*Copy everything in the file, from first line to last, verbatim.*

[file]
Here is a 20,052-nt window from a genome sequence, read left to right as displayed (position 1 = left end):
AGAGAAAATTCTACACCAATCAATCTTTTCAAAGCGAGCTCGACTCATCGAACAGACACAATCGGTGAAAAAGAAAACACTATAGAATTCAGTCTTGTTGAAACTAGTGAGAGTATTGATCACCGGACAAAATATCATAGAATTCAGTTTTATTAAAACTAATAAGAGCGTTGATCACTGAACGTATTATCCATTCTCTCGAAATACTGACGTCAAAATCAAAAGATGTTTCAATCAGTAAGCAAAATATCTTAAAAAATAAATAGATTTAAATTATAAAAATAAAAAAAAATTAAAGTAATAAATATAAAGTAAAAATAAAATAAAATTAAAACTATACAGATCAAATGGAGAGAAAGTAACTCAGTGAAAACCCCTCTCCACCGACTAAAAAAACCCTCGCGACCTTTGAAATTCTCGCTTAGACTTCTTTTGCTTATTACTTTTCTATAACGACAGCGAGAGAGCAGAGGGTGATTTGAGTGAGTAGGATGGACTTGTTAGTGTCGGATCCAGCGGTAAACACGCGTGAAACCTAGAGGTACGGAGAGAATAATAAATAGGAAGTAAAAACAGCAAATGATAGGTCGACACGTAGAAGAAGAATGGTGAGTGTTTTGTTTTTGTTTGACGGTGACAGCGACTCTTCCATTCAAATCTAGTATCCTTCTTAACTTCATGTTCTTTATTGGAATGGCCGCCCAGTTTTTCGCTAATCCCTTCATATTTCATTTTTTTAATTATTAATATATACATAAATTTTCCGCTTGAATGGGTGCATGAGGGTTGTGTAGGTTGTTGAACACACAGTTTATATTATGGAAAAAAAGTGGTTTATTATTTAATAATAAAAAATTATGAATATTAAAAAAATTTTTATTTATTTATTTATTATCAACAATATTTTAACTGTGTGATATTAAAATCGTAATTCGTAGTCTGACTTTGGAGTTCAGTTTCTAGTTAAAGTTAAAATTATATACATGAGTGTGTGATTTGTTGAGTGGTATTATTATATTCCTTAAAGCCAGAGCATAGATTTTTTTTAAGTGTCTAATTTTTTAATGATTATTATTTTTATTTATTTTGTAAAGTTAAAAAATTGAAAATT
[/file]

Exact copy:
Here is a 20,052-nt window from a genome sequence, read left to right as displayed (position 1 = left end):
AGAGAAAATTCTACACCAATCAATCTTTTCAAAGCGAGCTCGACTCATCGAACAGACACAATCGGTGAAAAAGAAAACACTATAGAATTCAGTCTTGTTGAAACTAGTGAGAGTATTGATCACCGGACAAAATATCATAGAATTCAGTTTTATTAAAACTAATAAGAGCGTTGATCACTGAACGTATTATCCATTCTCTCGAAATACTGACGTCAAAATCAAAAGATGTTTCAATCAGTAAGCAAAATATCTTAAAAAATAAATAGATTTAAATTATAAAAATAAAAAAAAATTAAAGTAATAAATATAAAGTAAAAATAAAATAAAATTAAAACTATACAGATCAAATGGAGAGAAAGTAACTCAGTGAAAACCCCTCTCCACCGACTAAAAAAACCCTCGCGACCTTTGAAATTCTCGCTTAGACTTCTTTTGCTTATTACTTTTCTATAACGACAGCGAGAGAGCAGAGGGTGATTTGAGTGAGTAGGATGGACTTGTTAGTGTCGGATCCAGCGGTAAACACGCGTGAAACCTAGAGGTACGGAGAGAATAATAAATAGGAAGTAAAAACAGCAAATGATAGGTCGACACGTAGAAGAAGAATGGTGAGTGTTTTGTTTTTGTTTGACGGTGACAGCGACTCTTCCATTCAAATCTAGTATCCTTCTTAACTTCATGTTCTTTATTGGAATGGCCGCCCAGTTTTTCGCTAATCCCTTCATATTTCATTTTTTTAATTATTAATATATACATAAATTTTCCGCTTGAATGGGTGCATGAGGGTTGTGTAGGTTGTTGAACACACAGTTTATATTATGGAAAAAAAGTGGTTTATTATTTAATAATAAAAAATTATGAATATTAAAAAAATTTTTATTTATTTATTTATTATCAACAATATTTTAACTGTGTGATATTAAAATCGTAATTCGTAGTCTGACTTTGGAGTTCAGTTTCTAGTTAAAGTTAAAATTATATACATGAGTGTGTGATTTGTTGAGTGGTATTATTATATTCCTTAAAGCCAGAGCATAGATTTTTTTTAAGTGTCTAATTTTTTAATGATTATTATTTTTATTTATTTTGTAAAGTTAAAAAATTGAAAATT